After about 25 minutes in their small groups, we moved to a third stage in which each small group reported to the whole class about how their deliberations had gone. Was there any consensus about the best proposal? Was one of the proposals more widely accepted than the other? What were the reasons for and against each proposal articulated in the deliberation? Then, in a fourth stage, I posed the question again for the whole class to consider: which of the two proposals should we, as a class, adopt? My thinking was that individuals who offered arguments addressed to the whole class would have had their understanding of the issue and their arguments refined through their small group deliberations. In the whole group deliberation, students explained why they found the arguments favoring one of the proposals to be more compelling than those supporting the alternative. When one person defended a particular view, I would ask for rebuttals from the other side. While it was very tempting for me give my own input, I tried to stay in a facilitative role and to leave the deliberation up to the students themselves.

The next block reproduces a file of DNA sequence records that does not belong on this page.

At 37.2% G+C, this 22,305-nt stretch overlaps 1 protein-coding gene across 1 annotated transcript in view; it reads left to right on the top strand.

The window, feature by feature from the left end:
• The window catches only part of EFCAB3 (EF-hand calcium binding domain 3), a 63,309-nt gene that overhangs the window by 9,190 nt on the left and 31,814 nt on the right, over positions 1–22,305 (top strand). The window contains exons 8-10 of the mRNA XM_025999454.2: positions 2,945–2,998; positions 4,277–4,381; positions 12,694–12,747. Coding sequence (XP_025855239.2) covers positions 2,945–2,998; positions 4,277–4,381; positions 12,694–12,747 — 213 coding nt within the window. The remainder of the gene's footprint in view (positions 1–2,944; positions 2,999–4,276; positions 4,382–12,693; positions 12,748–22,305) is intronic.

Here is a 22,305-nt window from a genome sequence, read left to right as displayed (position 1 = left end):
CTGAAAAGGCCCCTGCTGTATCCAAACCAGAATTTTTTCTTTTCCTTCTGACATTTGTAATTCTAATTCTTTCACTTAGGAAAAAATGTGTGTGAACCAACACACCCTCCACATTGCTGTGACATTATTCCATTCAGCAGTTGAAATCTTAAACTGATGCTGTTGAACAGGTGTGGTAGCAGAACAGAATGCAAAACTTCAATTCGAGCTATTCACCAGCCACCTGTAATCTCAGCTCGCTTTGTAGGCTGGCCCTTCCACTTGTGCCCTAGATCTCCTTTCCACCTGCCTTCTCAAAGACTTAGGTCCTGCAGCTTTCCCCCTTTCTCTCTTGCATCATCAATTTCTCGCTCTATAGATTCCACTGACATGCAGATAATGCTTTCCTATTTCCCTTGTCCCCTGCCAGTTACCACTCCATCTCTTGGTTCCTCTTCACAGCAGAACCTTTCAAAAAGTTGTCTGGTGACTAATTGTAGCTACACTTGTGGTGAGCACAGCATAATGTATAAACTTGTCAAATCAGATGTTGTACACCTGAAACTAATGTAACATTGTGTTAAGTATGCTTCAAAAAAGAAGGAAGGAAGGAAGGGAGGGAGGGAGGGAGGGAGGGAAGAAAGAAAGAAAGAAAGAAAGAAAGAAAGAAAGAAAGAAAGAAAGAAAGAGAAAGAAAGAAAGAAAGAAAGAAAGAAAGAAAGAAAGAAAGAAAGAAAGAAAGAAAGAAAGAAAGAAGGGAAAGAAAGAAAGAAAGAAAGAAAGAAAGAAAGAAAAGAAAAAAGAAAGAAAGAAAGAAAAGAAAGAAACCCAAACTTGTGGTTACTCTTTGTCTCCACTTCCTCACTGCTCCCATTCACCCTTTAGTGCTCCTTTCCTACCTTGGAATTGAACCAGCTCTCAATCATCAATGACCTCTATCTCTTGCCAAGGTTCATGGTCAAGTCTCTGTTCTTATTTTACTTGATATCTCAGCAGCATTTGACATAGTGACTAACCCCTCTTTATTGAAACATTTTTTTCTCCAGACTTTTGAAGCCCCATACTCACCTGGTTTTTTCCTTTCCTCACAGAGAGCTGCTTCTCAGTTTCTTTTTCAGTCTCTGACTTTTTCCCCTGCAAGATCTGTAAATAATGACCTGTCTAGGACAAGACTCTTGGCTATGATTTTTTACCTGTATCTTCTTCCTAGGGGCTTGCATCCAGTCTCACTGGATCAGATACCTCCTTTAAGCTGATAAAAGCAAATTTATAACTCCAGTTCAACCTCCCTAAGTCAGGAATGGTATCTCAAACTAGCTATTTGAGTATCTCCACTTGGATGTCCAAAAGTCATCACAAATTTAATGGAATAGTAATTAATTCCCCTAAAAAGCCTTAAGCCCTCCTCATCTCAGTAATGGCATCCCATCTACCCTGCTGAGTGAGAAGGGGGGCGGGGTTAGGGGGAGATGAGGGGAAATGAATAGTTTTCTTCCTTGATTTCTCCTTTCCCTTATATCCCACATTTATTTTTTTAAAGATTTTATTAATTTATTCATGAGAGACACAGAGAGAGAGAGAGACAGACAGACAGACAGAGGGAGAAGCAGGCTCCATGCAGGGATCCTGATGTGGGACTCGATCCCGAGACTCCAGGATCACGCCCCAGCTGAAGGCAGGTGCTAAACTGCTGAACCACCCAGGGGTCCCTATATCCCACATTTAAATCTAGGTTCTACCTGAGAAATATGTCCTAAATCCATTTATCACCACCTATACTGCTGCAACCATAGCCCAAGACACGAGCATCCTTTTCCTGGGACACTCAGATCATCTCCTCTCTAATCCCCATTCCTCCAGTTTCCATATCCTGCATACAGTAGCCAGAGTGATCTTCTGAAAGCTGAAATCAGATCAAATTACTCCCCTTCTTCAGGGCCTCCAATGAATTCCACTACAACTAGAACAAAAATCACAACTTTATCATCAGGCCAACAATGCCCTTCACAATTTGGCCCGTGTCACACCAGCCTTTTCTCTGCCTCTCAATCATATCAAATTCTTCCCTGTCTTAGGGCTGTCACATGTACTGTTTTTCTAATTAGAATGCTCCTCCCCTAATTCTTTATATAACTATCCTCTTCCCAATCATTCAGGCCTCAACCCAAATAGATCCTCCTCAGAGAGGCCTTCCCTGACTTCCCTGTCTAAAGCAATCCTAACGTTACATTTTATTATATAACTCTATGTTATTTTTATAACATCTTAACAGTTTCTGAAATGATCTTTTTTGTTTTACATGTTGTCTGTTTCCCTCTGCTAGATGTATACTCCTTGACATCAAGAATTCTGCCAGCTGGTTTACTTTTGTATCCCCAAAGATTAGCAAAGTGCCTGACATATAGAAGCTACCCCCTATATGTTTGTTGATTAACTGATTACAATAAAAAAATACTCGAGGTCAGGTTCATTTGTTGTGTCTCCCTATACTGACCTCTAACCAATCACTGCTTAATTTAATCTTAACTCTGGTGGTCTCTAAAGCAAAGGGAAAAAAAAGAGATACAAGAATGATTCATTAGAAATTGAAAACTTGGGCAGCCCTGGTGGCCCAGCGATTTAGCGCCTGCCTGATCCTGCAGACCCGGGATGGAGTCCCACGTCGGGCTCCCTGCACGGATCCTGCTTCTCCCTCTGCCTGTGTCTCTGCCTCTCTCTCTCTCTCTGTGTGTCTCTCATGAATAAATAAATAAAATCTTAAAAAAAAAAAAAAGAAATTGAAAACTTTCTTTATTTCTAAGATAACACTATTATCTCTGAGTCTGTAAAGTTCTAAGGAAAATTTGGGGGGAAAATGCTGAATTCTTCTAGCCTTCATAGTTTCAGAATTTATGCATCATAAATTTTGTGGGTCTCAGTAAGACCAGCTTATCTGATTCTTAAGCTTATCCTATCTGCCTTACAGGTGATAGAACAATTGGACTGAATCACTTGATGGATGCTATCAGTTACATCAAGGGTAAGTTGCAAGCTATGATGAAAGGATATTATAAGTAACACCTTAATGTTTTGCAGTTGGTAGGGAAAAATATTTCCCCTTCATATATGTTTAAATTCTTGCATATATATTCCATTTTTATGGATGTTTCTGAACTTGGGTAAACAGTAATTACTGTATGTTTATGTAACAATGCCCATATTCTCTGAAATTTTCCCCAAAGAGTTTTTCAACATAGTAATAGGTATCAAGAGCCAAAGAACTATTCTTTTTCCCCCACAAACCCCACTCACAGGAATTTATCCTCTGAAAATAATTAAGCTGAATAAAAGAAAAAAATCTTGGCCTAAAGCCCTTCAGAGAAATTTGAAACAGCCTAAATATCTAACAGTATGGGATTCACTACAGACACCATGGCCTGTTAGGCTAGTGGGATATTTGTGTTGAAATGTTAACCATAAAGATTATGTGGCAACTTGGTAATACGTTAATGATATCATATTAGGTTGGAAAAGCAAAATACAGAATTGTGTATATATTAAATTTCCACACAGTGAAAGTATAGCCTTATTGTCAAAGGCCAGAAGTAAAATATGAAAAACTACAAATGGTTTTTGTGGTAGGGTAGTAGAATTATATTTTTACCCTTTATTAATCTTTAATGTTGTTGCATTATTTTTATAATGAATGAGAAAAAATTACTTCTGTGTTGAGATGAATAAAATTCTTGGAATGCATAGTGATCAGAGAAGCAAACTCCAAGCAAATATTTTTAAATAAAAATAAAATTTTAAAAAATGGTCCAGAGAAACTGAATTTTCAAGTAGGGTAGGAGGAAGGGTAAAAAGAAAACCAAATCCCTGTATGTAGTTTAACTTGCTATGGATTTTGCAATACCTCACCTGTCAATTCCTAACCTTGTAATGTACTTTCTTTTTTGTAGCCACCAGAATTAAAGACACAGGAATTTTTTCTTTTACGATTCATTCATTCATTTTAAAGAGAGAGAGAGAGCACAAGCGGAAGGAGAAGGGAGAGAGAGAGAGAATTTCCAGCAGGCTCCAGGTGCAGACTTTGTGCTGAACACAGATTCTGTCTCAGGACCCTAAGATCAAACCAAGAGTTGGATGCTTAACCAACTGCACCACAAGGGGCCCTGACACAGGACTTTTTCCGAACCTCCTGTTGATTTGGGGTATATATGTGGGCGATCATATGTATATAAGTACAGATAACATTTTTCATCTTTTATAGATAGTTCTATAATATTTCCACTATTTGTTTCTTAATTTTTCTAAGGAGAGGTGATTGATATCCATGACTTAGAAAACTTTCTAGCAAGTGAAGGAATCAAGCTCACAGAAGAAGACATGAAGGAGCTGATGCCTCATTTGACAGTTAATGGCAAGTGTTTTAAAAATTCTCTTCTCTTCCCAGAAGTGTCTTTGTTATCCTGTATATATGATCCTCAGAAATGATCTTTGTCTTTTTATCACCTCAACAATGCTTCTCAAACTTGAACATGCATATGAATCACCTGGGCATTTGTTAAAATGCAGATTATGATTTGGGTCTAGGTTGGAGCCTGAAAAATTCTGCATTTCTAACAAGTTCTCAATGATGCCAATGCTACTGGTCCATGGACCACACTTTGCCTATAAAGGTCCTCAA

In a final stage, after about 15 minutes of whole-group deliberation, we took a vote. Students voted anonymously on Zoom, which instantly tallied the results. As the vote happened right at the end of our 50-minute class, I had to wait for the following class to debrief the exercise. Students had to write a “deliberation report” in which they summarized the arguments for and against the two proposals, defended their own view, reflected on the process of deliberation (for example, I asked them whether at any point they had changed their minds), and had the opportunity to devise their own alternative proposals.